MOUNT HOLLY TOWN-WIDE REAPPRAISAL
FREQUENTYLY ASKED QUESTIONS
(1) Q. Didn’t the Town just do a reappraisal a few years ago?
A . A complete town-wide reappraisal was performed in 1999. Subsequently, all properties were re-evaluated in 2003 due to changing market conditions, utilizing updated sales data without the benefit of property inspections. In addition to meeting state requirements a reappraisal is done to insure that, at the local level we do the most fair and equitable job of sharing the local tax burden. The reappraisal process will take over two (2) years, so the new values will not take effect until April 2010.
(2) Q. What is the process? What can I expect?
A. We expect to make an inspection of each property in the town before the end of March 31, 2010. Letters have been mailed to all property owners notifying them of the reappraisal. GMA (Green Mountain Appraisals) will make appointments for interior inspections. Cooperation of residents by providing access for inspections will be essential to a smooth and accurate reappraisal.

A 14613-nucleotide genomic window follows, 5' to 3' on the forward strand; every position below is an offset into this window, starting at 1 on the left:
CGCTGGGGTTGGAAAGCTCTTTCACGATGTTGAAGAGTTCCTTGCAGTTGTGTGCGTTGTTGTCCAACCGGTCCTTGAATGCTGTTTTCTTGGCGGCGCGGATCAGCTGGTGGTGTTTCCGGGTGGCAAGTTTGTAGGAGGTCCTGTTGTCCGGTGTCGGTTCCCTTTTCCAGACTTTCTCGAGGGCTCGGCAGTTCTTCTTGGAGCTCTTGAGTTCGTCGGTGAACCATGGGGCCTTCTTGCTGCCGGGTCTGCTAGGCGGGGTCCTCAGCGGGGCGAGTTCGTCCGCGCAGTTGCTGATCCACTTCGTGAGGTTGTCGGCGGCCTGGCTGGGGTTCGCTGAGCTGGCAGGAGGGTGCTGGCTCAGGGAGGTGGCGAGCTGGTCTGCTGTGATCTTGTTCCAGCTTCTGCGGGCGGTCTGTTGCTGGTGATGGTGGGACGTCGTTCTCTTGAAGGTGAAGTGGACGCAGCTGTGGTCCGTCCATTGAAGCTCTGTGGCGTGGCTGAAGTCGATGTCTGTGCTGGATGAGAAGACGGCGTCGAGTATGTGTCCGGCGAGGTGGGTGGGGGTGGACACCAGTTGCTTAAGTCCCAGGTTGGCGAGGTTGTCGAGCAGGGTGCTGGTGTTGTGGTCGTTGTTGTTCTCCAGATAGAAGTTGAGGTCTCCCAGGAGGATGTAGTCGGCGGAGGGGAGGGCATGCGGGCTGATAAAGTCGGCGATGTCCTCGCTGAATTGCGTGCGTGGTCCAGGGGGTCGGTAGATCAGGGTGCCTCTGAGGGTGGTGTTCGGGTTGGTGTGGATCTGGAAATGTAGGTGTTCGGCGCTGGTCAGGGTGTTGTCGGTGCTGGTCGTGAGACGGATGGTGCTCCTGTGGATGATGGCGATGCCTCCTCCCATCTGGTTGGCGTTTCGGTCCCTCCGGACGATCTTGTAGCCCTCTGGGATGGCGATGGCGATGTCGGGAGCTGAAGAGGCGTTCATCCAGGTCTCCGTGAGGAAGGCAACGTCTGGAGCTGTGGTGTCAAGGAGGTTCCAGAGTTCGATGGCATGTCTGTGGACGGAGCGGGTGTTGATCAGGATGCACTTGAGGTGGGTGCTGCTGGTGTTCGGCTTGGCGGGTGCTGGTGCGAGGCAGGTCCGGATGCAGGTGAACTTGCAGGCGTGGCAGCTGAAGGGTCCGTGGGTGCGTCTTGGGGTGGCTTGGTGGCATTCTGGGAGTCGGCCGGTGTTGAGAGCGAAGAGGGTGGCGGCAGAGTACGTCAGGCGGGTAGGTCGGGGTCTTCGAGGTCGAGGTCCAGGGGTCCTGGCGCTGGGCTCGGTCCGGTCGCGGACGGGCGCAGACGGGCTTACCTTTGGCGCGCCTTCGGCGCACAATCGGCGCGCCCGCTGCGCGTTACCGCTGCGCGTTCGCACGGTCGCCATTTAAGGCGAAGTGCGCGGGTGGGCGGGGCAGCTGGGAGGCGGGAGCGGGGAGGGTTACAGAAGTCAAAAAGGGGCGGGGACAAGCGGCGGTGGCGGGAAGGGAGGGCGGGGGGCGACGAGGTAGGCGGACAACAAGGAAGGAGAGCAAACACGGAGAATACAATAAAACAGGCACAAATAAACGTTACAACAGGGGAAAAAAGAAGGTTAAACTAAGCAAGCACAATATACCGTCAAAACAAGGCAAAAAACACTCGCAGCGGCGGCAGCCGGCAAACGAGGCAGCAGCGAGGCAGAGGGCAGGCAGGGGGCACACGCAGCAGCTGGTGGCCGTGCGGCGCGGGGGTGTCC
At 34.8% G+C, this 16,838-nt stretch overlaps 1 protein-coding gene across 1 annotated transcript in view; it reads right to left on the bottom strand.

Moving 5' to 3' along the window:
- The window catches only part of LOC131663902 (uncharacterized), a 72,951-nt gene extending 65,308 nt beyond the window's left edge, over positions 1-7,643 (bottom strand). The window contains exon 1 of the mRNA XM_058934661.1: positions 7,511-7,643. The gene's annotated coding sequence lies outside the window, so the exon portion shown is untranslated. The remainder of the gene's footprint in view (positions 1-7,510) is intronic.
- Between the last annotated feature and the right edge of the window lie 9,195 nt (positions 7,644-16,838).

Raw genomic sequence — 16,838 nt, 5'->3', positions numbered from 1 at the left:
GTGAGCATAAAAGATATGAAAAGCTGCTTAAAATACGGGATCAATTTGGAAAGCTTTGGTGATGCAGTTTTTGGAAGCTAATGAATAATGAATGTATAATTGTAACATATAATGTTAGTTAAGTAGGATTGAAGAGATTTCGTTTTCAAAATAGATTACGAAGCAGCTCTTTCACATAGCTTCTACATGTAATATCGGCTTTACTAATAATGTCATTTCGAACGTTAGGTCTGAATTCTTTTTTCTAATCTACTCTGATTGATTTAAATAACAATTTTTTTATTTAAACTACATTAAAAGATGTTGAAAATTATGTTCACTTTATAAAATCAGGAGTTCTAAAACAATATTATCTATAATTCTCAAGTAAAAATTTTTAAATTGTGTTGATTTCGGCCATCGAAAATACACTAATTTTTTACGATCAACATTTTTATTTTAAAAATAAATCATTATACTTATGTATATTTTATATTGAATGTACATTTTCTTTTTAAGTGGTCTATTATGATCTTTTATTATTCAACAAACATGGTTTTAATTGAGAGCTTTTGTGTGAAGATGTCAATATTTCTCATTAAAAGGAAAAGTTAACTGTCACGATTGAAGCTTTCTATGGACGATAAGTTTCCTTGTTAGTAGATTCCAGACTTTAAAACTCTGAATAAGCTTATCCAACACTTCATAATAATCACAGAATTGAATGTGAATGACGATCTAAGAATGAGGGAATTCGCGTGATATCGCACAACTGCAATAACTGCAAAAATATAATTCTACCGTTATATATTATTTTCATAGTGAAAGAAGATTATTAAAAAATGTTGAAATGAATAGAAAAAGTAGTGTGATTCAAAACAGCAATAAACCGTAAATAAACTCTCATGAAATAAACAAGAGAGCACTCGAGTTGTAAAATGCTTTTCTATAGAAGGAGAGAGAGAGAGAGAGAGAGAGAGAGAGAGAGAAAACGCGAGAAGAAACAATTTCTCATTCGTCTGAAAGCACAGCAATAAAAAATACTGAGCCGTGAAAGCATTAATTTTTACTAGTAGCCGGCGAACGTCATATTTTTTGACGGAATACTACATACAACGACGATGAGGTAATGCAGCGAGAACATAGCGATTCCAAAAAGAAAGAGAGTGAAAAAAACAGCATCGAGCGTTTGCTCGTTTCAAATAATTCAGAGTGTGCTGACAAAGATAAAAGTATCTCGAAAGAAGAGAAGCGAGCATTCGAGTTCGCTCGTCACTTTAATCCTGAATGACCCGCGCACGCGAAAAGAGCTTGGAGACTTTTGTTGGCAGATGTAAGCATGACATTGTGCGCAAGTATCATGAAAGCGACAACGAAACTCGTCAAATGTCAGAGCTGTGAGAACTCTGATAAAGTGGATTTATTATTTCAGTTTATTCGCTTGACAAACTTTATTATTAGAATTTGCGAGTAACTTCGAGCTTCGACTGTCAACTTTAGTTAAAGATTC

(3) Q. What if I do not want to have my property inspected?
A. In past reappraisals the great majority of owners have allowed interior inspections in order to insure accurate data. We will respect the wishes of any taxpayer who does not want us to inspect. However it could impact your appraised value.
(4) Q. How does the Town arrive at the actual appraisal value?
A . Under state law final assessments must reflect fair market value. A comparable sales analysis will be performed using sales data from the years 2007-2010 to determine a fair market value for each property.
(5) Q. If I do not agree with the assessment what are my options?
A. The Listers will send owners a change of appraisal notice for every property in town. Following notification of appraised values in the spring of 2010, if the property owner disagrees with the resulting reappraisal value, they may grieve to the Board of Listers. If the appeal is denied by the Board of Listers, an appeal may then be brought before the Board of Civil Authority (BCA). This appeal must include an inspection of the property. If the appellant is still not in agreement with the decision of the BCA, a further appeal may be made to the State Superior Court or the State Board of Appraisal, but not both.